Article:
A holiday weekend and a chance for reflection on what really changes our lives and what merely trims it at the edges. Those of us who write about economics inevitably focus on what is happening to the economy: whether it is growing, what is happening to jobs, interest rates, inflation and all that. However, there is another side to our economic life which is just as important, maybe more so, and that is the way in which technology alters just about everything.
It changes our jobs in two ways: what we do and how we do it. It changes relative prices, making some things such as medical care more expensive (because it is better) and other things, such as phone calls, cheaper. Over time, it improves our living standards, because it is the key element in lifting productivity, something that will be a huge challenge for all advanced economies in the future.
There is a very big question here, which is whether it will be possible to improve living standards as swiftly in the future as they have grown in the past. More of that in a moment. First, some thoughts about which technologies will really change things and which will have only marginal impact – thoughts provoked by a new study by McKinsey's research arm, McKinsey Global Institute, called Disruptive Technologies: Advances that will Transform Life, Business and the Global Economy. This looks at 12 such technologies and tries to predict the gains these will bring to the world economy to 2025.
First, a look backwards. The main graph shows how some types of job have over the past 40 years been almost completely automated away. The most extreme examples are typists and telephone operators, for we all do our own typing now and connect our own calls. One of the astounding social changes has been the near-demise of the fixed-line phone as a way of contacting each other – a change that has its downsides as well as upsides. Many such changes are a result of the development of the internet and associated technologies, but note that the decline in both those types of job was well under way by the time that the net took off in the middle 1990s.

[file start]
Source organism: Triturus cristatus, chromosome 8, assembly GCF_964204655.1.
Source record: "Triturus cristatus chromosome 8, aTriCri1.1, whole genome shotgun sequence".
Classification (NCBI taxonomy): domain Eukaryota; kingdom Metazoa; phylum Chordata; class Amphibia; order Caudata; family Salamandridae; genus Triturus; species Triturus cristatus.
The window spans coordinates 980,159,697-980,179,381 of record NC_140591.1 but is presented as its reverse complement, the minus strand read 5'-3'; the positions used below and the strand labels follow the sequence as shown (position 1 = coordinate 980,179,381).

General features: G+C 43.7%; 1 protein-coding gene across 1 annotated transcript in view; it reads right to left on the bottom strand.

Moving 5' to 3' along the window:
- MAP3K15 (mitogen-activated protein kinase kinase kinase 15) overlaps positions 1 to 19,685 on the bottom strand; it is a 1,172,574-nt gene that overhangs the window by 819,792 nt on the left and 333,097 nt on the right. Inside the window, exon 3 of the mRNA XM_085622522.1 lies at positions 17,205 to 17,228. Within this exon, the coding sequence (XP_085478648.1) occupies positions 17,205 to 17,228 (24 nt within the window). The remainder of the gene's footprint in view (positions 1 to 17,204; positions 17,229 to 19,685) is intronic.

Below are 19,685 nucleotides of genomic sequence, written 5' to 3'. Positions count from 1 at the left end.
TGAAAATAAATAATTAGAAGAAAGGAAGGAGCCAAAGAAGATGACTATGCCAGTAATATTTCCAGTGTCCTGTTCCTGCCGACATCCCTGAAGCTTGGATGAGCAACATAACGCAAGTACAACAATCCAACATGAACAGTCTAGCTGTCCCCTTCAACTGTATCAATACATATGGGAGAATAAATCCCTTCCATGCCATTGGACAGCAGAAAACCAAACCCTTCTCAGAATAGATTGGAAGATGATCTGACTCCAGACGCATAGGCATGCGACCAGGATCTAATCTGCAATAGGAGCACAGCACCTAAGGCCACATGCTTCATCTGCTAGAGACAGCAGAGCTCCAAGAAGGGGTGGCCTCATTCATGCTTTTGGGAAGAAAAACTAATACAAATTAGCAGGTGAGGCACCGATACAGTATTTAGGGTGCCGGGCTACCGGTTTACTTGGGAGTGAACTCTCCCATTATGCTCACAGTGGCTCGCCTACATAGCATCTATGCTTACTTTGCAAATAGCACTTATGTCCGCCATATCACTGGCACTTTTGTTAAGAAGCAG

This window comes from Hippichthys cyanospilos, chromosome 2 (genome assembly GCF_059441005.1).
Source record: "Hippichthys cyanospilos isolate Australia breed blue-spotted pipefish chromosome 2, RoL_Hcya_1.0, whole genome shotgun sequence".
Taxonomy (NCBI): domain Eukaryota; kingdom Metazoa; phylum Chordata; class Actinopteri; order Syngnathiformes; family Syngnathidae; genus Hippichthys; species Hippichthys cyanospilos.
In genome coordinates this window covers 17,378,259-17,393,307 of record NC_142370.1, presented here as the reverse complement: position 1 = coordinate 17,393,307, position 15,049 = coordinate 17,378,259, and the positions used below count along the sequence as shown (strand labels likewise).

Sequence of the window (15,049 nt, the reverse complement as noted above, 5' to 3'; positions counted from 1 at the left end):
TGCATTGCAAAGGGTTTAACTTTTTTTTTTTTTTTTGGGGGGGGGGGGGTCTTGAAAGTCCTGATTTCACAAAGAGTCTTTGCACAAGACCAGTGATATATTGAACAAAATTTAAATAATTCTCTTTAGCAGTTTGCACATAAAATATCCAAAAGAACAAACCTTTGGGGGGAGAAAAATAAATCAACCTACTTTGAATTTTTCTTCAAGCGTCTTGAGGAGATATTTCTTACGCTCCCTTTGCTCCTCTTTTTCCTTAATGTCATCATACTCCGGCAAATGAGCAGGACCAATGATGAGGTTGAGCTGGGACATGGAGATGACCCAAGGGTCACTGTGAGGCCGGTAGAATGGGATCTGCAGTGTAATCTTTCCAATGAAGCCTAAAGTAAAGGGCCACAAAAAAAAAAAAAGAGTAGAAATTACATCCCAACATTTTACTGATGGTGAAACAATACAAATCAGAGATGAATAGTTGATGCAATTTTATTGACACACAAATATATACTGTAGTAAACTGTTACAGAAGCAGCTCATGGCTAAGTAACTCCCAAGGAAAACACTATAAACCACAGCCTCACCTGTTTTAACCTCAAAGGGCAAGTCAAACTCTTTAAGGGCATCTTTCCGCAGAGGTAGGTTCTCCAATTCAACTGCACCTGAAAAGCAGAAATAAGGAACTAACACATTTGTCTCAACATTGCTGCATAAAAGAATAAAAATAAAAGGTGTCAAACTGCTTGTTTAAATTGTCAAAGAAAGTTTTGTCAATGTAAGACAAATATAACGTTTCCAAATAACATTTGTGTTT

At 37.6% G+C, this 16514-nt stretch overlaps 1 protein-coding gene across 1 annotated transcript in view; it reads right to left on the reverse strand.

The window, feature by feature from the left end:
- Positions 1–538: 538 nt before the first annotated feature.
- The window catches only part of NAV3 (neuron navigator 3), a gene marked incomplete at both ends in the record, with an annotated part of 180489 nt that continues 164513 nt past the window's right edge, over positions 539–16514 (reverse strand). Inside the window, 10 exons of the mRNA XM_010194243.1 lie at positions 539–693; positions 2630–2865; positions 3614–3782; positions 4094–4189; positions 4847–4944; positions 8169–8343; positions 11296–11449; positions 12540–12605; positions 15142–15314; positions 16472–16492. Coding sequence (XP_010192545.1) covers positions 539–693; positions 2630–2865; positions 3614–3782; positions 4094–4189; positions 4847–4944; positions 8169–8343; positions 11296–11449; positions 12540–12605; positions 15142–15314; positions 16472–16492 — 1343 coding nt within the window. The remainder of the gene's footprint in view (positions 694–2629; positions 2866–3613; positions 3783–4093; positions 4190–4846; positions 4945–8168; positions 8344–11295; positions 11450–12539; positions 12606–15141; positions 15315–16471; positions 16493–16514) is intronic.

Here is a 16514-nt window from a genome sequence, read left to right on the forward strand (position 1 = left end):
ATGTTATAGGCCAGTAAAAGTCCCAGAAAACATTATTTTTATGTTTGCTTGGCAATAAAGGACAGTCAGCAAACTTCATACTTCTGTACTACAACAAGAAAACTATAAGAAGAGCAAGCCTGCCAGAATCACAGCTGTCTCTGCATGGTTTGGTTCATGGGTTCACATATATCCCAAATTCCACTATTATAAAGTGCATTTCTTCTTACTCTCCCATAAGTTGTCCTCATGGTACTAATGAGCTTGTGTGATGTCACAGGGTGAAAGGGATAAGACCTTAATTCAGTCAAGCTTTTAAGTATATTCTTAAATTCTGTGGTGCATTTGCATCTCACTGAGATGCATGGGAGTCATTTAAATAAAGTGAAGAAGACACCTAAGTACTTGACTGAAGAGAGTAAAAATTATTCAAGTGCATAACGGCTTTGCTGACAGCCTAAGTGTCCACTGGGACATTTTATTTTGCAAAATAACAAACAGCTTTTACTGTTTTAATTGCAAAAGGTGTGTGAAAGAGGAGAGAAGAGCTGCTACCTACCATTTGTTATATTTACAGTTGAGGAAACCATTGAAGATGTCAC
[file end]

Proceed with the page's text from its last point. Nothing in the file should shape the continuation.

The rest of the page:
Now flip this forward, for under the head of "automation of knowledge work", the increases in productivity that can be obtained in the future by automating what was previously done by human beings, is one of the main categories of advance. For example, by 2025 what we think of as a doctor's appointment might be entirely automated, with a sensor feeding information about our day-to-day health to a computer, which would then advise on the appropriate treatment or call in a human doctor if that were necessary.
Other categories of activity where technology can be expected to transform our lives include some obvious ones, such as mobile telephony and energy storage, some that have received a lot of publicity such as printing and renewable energy, and some that seem to have been around a lot time but have not developed in quite the way predicted, such as robotics.
One striking thing is that the amount of publicity given to technologies does not square with their potential benefits as assessed by McKinsey. The right-hand graph shows the numbers of relevant articles on a number of these technologies on the vertical axis and the potential benefits on the horizontal one.
Top of both lists comes the mobile internet, as you might expect, but the automation of knowledge work and the internet of things attract much less attention, yet have almost as great potential benefits. The first of these two are obvious enough but, for me, the internet of things was a new one. What it means is getting machines that are connected to the net to communicate with each other without human intervention: sensors that track performance or location, transmitting that information to other sensors that then change what another object is doing. We use it at the moment in supply chains and in power grid management, but it is a revolution that has barely begun.
By contrast, we read a huge amount about renewable energy but the potential benefits might bring are relatively small. Advanced oil and gas recovery are also ranked quite low in potential. That does not mean they are not worth doing; just that there are other technologies that are likely to bring greater benefits.
Do these technologies, taken in total, achieve the sort of levels of increased productivity that we need to keep economies of the advanced world growing? Or, to put the point that is worrying a lot of people now more directly: will our children have a lower standard of living than we do?
There is no easy answer. What I think you can say is technology develops in bursts, when it moves very quickly, but after that burst, incremental advance continues for many years. It also takes a long time, after the initial invention, to figure out ways of applying it. You can also say that if we are to go on increasing living standards, productivity increases have to come mainly in the service industries, for they represent 70 per cent of final demand. Working in the rest of the economy won't help enough.
Surely you have to take a pretty gloomy view of humankind to think that the ingenuity that has developed mobile telephony is somehow less active, less vigorous, less effective than the ingenuity that developed the motor car.
So we should be able to carry on improving living standards, even if it is hard to see quite how.Reuse content